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Project Wake Up documentary shines a bright light on mental health

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A still from Project Wake Up’s short film “Wounds,” which addresses the unseen wounds faced by those dealing with mental health issues.

Wake up! That’s the message that Alex Lindley is spreading through the nonprofit he helped to found off tragedy and heartbreak.

In 2012, Lindley’s friend Carolyn Dolan took her own life. Although college students at the time, a group of friends, including Dolan and Lindley, had remained close since their Parkway West Middle days. The friends hadn’t experienced a loss quite like this one and instead of banding together, Lindley said there was silence.

“We didn’t talk about it. We didn’t know how,” he said. “Some of us had experienced traumatic loss, but certainly not suicide.”

Lindley knew Dolan was battling some form of mental illness, and she often was down while going through tough times. But he never expected the outcome. When a second friend in that group, Ryan Candice, died by suicide two years later, Lindley was reeling.

“Personally, I was hyper-vigilant in looking for signs that my friends were contemplating suicide,” Lindley said. “I knew Ryan had anxiety, but never to the point that I had the inclination he would take his own life. He was everyone’s best friend, the life of the party. It was absurd that I would lose two close friends through suicide.”

The desire to take action came into focus after Candice’s death.

Even after losing Dolan, Lindley believes Candice didn’t feel comfortable talking about his struggles. Lindley said he believes the stigma surrounding mental illness contributed to both deaths. So, in October 2014, he formed Project Wake Up, a nonprofit with the mission of getting people talking about mental health and suicide.

Friends, family and classmates at Mizzou formed its steering committee. From that group, the idea to create a documentary, which would preserve Candice’s memory and end the stigma of mental illness, was born.

From small thought to big screen and beyond

Lindley admits the group was naïve regarding what it would take to produce the film; however, on a crowdfunding site, it raised $10,000 in just 20 hours. Ultimately, that income source plateaued at $40,000 but it was enough to set the plan in motion, which included obtaining its 501[c][3] nonprofit status. Initially, the funds covered the cost of a 12-minute short [film], which provided insight and direction for the documentary to come. The short also served as a marketing tool when applying for grants.

St. Louis-born director Nate Townsend and Los Angeles-based Clutch Productions were hired as crew for the film. Townsend understood the raw feelings of grief, having lost his brother in an auto accident. Lindley described him as “a natural fit.”

The short was released on social media and YouTube in the summer of 2015. But that was only the beginning.

In total, the nonprofit has raised over $300,000, which includes two $25,000 grants from the Crawford Taylor Foundation, whose mission is to enable and enhance programs that create lasting legacies within the St. Louis community.

Filming of the 90-minute documentary began in December 2017. On July 27, it will have its first screening during a private event at the St. Louis Art Museum. Public show times are yet to be determined.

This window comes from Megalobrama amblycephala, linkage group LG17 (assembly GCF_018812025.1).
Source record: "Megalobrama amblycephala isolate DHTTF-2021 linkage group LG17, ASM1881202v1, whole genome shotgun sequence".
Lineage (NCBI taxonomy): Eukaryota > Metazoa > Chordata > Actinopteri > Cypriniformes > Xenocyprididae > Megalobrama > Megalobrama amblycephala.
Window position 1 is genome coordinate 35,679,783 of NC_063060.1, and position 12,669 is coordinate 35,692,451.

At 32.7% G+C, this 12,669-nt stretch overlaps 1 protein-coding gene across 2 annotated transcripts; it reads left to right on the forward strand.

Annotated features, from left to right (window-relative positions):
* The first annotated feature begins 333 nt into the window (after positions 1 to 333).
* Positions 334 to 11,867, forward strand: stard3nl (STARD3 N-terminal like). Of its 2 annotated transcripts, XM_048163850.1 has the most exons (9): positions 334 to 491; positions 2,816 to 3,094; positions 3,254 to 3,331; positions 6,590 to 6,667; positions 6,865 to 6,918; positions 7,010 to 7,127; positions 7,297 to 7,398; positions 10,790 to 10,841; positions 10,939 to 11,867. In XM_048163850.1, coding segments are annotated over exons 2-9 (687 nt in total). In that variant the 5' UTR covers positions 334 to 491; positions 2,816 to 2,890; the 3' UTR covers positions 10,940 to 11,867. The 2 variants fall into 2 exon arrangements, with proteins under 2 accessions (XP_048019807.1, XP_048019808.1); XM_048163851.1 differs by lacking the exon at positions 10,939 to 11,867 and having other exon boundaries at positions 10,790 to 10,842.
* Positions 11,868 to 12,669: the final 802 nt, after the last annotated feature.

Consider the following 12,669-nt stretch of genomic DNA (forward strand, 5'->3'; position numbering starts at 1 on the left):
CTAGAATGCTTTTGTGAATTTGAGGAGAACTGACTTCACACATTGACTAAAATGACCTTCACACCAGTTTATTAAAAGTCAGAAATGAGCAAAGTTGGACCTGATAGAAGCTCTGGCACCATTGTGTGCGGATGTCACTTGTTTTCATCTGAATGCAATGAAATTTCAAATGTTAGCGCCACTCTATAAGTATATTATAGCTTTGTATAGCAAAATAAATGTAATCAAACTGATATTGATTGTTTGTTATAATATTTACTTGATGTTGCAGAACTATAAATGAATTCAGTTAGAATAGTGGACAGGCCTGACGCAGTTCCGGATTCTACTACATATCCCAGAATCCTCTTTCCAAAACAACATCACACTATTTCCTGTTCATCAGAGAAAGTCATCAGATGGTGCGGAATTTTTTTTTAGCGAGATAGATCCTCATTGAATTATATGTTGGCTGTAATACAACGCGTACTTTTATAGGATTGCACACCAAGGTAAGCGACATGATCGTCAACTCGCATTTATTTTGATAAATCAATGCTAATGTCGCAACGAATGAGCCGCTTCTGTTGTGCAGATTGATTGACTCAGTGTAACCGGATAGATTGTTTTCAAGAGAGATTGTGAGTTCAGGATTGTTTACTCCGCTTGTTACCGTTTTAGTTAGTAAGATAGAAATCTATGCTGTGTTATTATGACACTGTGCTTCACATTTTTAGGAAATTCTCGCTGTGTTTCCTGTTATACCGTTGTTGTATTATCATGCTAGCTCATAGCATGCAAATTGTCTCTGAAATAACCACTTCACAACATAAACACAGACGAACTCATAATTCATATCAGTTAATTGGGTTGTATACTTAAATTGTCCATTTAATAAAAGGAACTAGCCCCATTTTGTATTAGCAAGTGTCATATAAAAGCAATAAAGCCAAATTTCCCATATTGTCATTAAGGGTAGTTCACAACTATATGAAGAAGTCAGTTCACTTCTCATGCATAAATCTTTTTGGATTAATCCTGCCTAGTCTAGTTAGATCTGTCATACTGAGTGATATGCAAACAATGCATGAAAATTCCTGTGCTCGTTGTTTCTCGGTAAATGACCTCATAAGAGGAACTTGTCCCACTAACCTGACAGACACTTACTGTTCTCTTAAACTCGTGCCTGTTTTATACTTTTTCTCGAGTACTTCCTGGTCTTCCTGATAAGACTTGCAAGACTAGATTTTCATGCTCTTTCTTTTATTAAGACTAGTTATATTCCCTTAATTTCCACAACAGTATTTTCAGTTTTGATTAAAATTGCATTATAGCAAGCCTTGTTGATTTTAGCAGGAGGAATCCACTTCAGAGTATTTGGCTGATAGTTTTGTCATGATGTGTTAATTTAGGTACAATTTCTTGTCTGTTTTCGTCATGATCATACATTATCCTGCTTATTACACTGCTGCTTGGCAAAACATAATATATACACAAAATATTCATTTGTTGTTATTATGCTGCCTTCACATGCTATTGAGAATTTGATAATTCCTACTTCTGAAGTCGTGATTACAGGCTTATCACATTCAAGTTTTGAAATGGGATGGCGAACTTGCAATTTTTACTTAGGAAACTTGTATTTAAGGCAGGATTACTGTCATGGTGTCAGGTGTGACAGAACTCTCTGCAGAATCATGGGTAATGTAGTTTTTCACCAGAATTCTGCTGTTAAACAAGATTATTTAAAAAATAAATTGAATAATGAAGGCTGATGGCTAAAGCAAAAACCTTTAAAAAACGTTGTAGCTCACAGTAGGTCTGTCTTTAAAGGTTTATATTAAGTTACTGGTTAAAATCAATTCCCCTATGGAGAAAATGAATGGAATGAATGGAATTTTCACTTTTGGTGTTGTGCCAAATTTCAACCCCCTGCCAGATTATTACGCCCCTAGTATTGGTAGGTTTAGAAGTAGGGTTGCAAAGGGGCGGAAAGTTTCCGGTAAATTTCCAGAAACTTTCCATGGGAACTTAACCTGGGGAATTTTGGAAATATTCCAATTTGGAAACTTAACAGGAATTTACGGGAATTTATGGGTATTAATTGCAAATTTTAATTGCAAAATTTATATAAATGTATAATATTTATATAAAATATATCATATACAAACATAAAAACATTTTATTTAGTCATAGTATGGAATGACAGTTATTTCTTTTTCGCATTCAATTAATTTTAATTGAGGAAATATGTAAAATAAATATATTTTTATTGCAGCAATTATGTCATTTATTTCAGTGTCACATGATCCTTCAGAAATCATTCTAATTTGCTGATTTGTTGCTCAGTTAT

While the documentary content has evolved over time, Lindley said one aspect has remained constant – keeping Ryan Candice’s memory alive.

“The most important aspect is keeping Ryan’s memory alive. No matter how it has shaped and evolved over the last few years, Ryan is still the alpha and omega of the film,” Lindley explained. “We also dedicated the film to Carolyn and honor her memory as well.”

The team hopes the film will generate buzz and a bidding war with such outlets as Netflix and Amazon. Lindley also hopes to distribute the film nationally across college campuses.

“Whether it is shown as part of an incoming student’s orientation program or at mental health awareness events, we want this in as many hands as possible,” Lindley said.

After attending extensive training on campus shortly after Candice’s death, Lindley and others formed the Mizzou Student Suicide Prevention Coalition, which continues to raise awareness and help connect students and their families to resources. Many of the coalition’s members have been involved in the project since its beginning.

Additionally, Project Wake Up continues to spearhead efforts to create chapters on campuses nationwide. A dozen groups are interested in joining the cause.

In 2018, the Ryan J. Candice Memorial Scholarship was created at Mizzou, with an initial endowment of $25,000. It will award between $1,000 and $1,500 annually to a student pursuing a degree in social work.

To fund the scholarship and other activities, Project Wake Up continues to raise funds through trivia nights, donations and the annual Ryan J. Candice Memorial Golf Tournament, now in its fourth year. The 2019 tournament is scheduled to take place at the Norman K. Probstein Golf Course in Forest Park on Sept. 14. Details are available at projectwakeup.org.

“The completion of the documentary is not the end of Project Wake Up,” Lindley said. “Rather, we hope this documentary shines a brighter light on the issue and makes an impact that will go beyond St. Louis.”